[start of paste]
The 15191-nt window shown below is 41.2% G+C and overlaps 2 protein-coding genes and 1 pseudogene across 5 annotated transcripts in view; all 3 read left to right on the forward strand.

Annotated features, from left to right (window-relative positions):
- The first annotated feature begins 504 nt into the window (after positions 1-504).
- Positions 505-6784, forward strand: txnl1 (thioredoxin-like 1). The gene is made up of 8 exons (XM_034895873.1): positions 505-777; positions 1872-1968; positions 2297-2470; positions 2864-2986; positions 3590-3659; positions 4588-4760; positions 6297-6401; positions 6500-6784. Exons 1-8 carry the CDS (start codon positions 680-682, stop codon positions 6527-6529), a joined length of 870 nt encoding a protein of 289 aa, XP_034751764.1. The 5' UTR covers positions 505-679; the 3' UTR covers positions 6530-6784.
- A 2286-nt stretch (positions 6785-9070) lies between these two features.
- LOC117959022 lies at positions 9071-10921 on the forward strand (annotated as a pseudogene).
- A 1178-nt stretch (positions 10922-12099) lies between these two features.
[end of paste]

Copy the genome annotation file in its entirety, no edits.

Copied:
The 15191-nt window shown below is 41.2% G+C and overlaps 2 protein-coding genes and 1 pseudogene across 5 annotated transcripts in view; all 3 read left to right on the forward strand.

Annotated features, from left to right (window-relative positions):
- The first annotated feature begins 504 nt into the window (after positions 1-504).
- Positions 505-6784, forward strand: txnl1 (thioredoxin-like 1). The gene is made up of 8 exons (XM_034895873.1): positions 505-777; positions 1872-1968; positions 2297-2470; positions 2864-2986; positions 3590-3659; positions 4588-4760; positions 6297-6401; positions 6500-6784. Exons 1-8 carry the CDS (start codon positions 680-682, stop codon positions 6527-6529), a joined length of 870 nt encoding a protein of 289 aa, XP_034751764.1. The 5' UTR covers positions 505-679; the 3' UTR covers positions 6530-6784.
- A 2286-nt stretch (positions 6785-9070) lies between these two features.
- LOC117959022 lies at positions 9071-10921 on the forward strand (annotated as a pseudogene).
- A 1178-nt stretch (positions 10922-12099) lies between these two features.